Technology

CUNA Technology Council Honors Best Practice Award Winners

Award recognizes outstanding approaches to technology challenges.

October 17, 2011
KEYWORDS council , technology
/ PRINT / ShareShare / Text Size +

Three credit unions were honored with Best Practices Awards during the 16th Annual CUNA Technology Council Conference in San Antonio:

• Affinity Plus Federal Credit Union, St. Paul, Minn., won for its implementation of an electronic contract workflow process that allows for business contracts to be easily located, accessed, and stored.

• Pen Air Federal Credit Union, Pensacola, Fla., won for its business continuity plan and failover site development. With a minimal investment, the credit union improved system security for the institution and its members.

Pioneer West Virginia Federal Credit Union, Charleston, won for developing a daily dashboard with key metrics to identify potential business risks and opportunities.

CTC winners

From left: Cary Tonne, vice president, information technology, Affinity Plus FCU, St. Paul, Minn.; Dan McGowan, senior vice president/chief information officer, Pioneer West Virginia FCU, Charleston; and Chris McGee, manager/assistant information technology, Pen Air FCU, Pensacola, Fla.

The award recognizes outstanding approaches to technology challenges with potential for universal application across the credit union movement. A panel of CUNA Technology Council members selected the winners, based on strategy, process, application, and results, without regard to credit union asset size.

Council names executive committee members

The CUNA Technology Council also announced its executive committee and officers during its 16th Annual Conference:

  • Chair: Heather Moshier, executive vice president, information technology, for San Diego County Credit Union
  • Vice chair: Jeff Johnson, senior vice president, information technology, Baxter Credit Union, Vernon Hills, Ill.
  • Second vice chair: Chad Graves, senior vice president, information technology, Ent Federal Credit Union, Colorado Spring, Colo.

Other executive committee members include Robert Reh, chief information officer, Nassau Financial Federal Credit Union, Westbury, N.Y.; and John Best, chief technology officer, Wescom CU, Pasadena, Calif.; Todd Dauchy, CIO, Corning (N.Y.) FCU; Jennifer Weiss, vice president, information technology, Sandia Laboratory FCU, Albuquerque, N.M.; Belinda Caillouet, vice president, information technology, Spokane (Wash.) Teachers CU; John Drago, vice president of information technology, California and Nevada CU Leagues; and Butch Leonardson, senior vice president/chief information officer, BECU, Seattle, Wash.

Rudy Pereira, senior vice president of operations and technology for Alliant Credit Union in Chicago will step down as chair but will remain on the executive committee.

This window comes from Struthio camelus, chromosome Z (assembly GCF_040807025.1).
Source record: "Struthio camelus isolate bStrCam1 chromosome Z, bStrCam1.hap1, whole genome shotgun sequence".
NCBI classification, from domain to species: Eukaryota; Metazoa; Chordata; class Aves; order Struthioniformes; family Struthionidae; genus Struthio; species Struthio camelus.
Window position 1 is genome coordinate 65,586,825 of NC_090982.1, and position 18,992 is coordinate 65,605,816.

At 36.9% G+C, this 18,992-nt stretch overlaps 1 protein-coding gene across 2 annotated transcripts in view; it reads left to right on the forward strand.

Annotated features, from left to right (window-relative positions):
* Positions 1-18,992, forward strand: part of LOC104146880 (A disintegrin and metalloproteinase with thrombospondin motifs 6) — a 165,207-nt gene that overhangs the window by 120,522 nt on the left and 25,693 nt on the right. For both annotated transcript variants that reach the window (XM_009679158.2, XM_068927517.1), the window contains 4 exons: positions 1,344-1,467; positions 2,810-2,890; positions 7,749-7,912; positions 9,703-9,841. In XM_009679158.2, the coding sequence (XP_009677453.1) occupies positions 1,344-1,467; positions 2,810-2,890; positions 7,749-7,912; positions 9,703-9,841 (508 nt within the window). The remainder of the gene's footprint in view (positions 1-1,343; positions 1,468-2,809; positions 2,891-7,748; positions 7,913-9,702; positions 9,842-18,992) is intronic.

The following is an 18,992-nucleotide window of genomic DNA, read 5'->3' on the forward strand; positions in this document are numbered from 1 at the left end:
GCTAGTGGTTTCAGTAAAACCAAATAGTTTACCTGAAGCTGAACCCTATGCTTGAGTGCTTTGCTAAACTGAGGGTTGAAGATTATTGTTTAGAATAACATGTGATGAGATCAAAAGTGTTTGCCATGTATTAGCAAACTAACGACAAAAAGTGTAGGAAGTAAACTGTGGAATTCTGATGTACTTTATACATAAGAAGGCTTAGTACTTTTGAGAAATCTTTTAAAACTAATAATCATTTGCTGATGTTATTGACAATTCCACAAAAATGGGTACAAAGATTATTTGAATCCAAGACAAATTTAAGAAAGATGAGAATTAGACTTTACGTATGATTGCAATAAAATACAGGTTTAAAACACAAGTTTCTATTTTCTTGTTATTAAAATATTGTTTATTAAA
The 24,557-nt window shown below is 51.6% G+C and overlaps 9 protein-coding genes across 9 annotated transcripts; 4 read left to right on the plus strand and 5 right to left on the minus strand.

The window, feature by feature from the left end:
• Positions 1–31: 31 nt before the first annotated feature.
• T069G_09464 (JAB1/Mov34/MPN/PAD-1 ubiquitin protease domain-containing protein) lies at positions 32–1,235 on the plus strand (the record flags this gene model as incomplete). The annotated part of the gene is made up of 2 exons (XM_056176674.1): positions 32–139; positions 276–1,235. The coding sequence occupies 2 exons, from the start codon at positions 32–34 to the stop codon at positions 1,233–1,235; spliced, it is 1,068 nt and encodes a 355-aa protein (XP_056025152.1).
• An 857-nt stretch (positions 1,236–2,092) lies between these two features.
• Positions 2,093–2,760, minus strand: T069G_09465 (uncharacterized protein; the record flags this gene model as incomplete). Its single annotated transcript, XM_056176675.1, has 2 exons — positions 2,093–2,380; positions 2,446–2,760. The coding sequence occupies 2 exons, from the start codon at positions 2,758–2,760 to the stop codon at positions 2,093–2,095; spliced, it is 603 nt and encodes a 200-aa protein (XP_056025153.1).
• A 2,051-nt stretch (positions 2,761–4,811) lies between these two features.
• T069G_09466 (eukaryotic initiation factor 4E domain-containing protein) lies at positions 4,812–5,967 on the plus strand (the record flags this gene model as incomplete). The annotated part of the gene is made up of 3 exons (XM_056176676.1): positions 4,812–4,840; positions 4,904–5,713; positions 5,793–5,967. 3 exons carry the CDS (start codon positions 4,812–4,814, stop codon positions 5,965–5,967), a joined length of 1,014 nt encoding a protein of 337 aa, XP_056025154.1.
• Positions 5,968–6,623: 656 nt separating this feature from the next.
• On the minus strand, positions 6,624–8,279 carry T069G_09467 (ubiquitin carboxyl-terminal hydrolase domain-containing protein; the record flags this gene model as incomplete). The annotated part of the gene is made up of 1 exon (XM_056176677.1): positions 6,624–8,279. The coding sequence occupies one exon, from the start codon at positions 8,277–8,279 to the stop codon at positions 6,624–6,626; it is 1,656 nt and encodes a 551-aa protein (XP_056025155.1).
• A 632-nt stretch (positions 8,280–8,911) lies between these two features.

Post a comment to this story

heroes

What's Popular

Popular Stories

Recent Discussion

Great article! Unfortunately, most employees don’t feel valued or appreciated by their supervisors or employers. In fact, research has shown that the predominant reason team members quit their jobs is because they don’t feel valued. This is in spite of the fact that employee recognition programs have proliferated in the workplace – over 90% of all organizations in the U.S. has some form of employee recognition activities in place. But most employee recognition programs are viewed with skepticism and cynicism – because they aren’t viewed as being genuine in their communication of appreciation. Getting the “employee of the month” award, receiving a certificate of recognition, or a “Way to go, team!” email just don’t get the job done. How do you communicate authentic appreciation? We have found people have different ways that they want to be shown appreciation, and if you don’t communicate in the language of appreciation important to them, you essentially “miss the mark”. Additionally, employees need to receive recognition more than once a year at their performance review. Otherwise, they view the praise as “going through the motions”. A third component of authentic appreciation is that the communication has to be about them personally – not the department, not their group, but something they did. Finally, they have to believe that you mean what you say. How you treat them has to match the words you use. If you are not sure how your team members want to be shown appreciation, the Motivating By Appreciation Inventory (www.appreciationatwork.com/assess) will identify the language of appreciation and specific actions preferred by each employee. You then can create a group profile for your team, so everyone knows how to encourage one another. Remember, employees want to know that they are valued for what they contribute to the success of the organization. And communicating authentic appreciation in the ways they desire it can make the difference between keeping your quality team members or having a negative work environment that everyone wants to leave. Paul White, Ph.D., is the co-author of The 5 Languages of Appreciation in the Workplace with Dr. Gary Chapman.

Your Say: Who should be Credit Union Magazine's 2014 CU Hero of the Year?

View Results Poll Archive